The purpose of the forums was to cast prospective Grand Challenges in a clearer light and foster connections among distinct but potentially related disciplinary perspectives. Each forum included a short presentation by a team of faculty, followed by table discussions of about 40 minutes and a concluding comment period. Overall, the five forums drew nearly 600 participants, nearly three-fourths of whom were members of the faculty.
Click theme titles to see notes from each forum (along with agendas, overviews, and discussion questions that were posted in advance).
How will we ensure just and equitable societies? (10/12/2015)
How will we advance human health? (10/14/2015)
More on the forums
Provost Hanson briefly introduced each forum. She emphasized that discussions would not only help to bring GC Research areas into sharper focus but also help to connect and strengthen integrative research more broadly across the campus. She noted that the University is committed to making investments in priority Grand Challenges areas embraced by the campus in ways that will leverage opportunities specific to those areas. She also underscored that integrative research goals would also be advanced through the normal budget processes “that will, for the forseeable future, be guided by the various elements of the campus strategic plan,” and through collaborations with deans, the OVPR, and the UMF “to expand the resources to realize our full potential.”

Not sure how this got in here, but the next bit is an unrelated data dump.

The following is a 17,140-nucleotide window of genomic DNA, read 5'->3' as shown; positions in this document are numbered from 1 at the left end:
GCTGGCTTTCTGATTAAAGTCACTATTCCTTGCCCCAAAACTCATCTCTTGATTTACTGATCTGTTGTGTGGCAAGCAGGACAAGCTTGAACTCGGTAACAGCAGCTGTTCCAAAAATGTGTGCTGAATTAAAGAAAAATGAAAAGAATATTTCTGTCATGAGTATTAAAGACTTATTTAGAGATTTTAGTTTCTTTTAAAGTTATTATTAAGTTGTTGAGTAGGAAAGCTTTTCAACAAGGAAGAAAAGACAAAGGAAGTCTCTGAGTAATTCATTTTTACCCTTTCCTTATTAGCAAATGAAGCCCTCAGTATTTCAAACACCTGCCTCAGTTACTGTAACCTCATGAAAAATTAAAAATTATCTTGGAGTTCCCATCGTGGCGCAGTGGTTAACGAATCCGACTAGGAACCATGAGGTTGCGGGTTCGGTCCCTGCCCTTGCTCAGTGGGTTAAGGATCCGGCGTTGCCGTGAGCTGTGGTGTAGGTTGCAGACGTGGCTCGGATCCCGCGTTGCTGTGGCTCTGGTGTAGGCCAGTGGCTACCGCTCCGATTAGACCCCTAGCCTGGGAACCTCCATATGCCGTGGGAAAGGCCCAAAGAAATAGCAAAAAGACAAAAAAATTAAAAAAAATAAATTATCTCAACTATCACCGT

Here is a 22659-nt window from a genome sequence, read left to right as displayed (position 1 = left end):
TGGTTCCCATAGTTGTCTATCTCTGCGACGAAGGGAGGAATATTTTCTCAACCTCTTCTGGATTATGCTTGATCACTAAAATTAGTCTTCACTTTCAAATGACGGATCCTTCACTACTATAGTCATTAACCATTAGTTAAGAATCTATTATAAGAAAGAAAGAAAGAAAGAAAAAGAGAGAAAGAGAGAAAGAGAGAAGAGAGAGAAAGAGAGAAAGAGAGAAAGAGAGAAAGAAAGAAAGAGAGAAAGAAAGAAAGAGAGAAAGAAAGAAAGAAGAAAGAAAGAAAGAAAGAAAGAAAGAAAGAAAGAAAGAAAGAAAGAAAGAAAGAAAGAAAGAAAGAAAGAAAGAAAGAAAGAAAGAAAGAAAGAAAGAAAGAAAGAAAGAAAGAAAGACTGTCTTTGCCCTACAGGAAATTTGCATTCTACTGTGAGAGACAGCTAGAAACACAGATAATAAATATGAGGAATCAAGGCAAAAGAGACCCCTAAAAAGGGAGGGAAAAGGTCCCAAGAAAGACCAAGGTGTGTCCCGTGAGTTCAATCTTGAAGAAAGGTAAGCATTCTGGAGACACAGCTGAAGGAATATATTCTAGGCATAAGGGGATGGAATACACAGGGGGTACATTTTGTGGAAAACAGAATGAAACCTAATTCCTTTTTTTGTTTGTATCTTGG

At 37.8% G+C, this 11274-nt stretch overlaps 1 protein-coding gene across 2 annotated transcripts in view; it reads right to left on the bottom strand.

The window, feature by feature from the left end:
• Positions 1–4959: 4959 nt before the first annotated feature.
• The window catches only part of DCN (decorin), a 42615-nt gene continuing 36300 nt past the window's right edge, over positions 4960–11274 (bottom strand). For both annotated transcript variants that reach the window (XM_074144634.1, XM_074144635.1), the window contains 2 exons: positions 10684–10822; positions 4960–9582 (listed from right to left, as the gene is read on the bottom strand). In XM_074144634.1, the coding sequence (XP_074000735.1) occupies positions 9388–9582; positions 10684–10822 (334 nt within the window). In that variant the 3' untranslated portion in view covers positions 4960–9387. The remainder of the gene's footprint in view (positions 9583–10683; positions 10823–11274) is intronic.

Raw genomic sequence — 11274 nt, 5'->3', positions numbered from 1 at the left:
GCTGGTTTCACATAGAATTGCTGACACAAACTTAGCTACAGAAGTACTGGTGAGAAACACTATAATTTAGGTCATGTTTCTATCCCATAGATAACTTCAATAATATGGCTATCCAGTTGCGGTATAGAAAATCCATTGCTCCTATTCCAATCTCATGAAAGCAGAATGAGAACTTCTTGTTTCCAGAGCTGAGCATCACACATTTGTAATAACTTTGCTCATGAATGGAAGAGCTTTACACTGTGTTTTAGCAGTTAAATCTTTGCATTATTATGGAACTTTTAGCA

GC Research Team chair Raymond Duvall reviewed the agenda and structure for the forum and outlined three goals:
- To help the GC Research team identify potential GCs that take in a breadth of University strengths while being more sharply defined and focused than the broad forum themes;
- To deepen awareness of existing research strengths—disciplinary or interdisciplinary—that could be more effectively mobilized toward solutions to complex societal problems; and
- To foster connections among researchers and steps that could be taken to bring researchers together in new and productive ways.